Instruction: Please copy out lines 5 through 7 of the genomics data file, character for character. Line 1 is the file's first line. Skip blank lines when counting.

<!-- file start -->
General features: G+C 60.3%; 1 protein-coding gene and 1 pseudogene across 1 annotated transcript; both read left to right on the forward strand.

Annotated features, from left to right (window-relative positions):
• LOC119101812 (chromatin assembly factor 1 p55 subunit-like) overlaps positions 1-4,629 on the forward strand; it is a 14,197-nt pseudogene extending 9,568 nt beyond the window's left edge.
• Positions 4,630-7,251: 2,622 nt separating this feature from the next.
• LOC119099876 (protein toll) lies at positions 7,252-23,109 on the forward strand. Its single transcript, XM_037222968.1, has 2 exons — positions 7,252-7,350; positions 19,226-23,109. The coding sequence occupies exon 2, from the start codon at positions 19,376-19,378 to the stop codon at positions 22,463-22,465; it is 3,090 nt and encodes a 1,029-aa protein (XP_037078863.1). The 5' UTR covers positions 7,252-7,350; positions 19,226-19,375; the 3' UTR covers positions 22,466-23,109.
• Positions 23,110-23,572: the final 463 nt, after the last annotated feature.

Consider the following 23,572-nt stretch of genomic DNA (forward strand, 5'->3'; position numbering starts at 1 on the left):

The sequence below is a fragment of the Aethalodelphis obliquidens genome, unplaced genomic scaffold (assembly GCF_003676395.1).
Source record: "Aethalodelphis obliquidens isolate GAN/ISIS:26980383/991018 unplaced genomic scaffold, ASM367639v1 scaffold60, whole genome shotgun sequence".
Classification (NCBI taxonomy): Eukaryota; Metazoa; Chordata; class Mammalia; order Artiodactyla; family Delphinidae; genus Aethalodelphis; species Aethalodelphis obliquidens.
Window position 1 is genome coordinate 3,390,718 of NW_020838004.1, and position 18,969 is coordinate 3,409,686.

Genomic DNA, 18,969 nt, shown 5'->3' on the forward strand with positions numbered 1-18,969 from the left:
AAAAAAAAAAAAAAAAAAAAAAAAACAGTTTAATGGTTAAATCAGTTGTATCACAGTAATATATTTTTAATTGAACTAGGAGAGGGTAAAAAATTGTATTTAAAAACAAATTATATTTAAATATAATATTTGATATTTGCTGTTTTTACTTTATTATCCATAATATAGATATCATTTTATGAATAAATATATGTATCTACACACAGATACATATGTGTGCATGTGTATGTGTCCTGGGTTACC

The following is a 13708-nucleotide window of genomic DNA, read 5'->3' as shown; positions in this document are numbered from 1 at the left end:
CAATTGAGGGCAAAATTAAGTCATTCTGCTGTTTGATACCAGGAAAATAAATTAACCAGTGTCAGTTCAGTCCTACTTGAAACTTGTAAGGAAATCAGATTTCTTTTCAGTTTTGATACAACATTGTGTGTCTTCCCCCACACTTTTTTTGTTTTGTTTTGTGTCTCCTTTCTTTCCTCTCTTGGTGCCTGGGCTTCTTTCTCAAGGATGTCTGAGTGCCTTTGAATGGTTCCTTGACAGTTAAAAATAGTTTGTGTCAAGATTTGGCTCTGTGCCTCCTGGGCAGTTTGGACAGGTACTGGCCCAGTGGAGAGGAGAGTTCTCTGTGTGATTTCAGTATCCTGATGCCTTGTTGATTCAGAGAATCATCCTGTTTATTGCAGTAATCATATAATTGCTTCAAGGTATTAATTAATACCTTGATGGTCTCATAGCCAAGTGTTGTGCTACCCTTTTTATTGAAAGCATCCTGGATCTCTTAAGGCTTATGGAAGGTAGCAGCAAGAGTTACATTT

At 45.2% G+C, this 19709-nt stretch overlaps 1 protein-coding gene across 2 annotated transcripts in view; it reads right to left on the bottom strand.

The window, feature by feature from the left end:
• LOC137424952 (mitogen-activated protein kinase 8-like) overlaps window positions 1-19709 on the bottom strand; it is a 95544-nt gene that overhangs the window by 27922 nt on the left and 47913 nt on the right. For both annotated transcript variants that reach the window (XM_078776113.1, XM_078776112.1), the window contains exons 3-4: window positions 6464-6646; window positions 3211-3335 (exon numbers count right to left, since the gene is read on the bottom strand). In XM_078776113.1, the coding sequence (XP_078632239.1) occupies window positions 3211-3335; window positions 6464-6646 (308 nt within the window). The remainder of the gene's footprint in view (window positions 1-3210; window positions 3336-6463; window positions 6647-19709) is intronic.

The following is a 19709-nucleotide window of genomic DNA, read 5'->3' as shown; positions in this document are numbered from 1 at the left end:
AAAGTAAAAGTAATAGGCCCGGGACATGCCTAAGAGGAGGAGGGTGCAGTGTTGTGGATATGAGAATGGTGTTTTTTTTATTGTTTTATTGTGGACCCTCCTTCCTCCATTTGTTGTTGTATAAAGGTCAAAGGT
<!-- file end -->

• LOC119099876 (protein toll) lies at positions 7,252-23,109 on the forward strand. Its single transcript, XM_037222968.1, has 2 exons — positions 7,252-7,350; positions 19,226-23,109. The coding sequence occupies exon 2, from the start codon at positions 19,376-19,378 to the stop codon at positions 22,463-22,465; it is 3,090 nt and encodes a 1,029-aa protein (XP_037078863.1). The 5' UTR covers positions 7,252-7,350; positions 19,226-19,375; the 3' UTR covers positions 22,466-23,109.
• Positions 23,110-23,572: the final 463 nt, after the last annotated feature.

Consider the following 23,572-nt stretch of genomic DNA (forward strand, 5'->3'; position numbering starts at 1 on the left):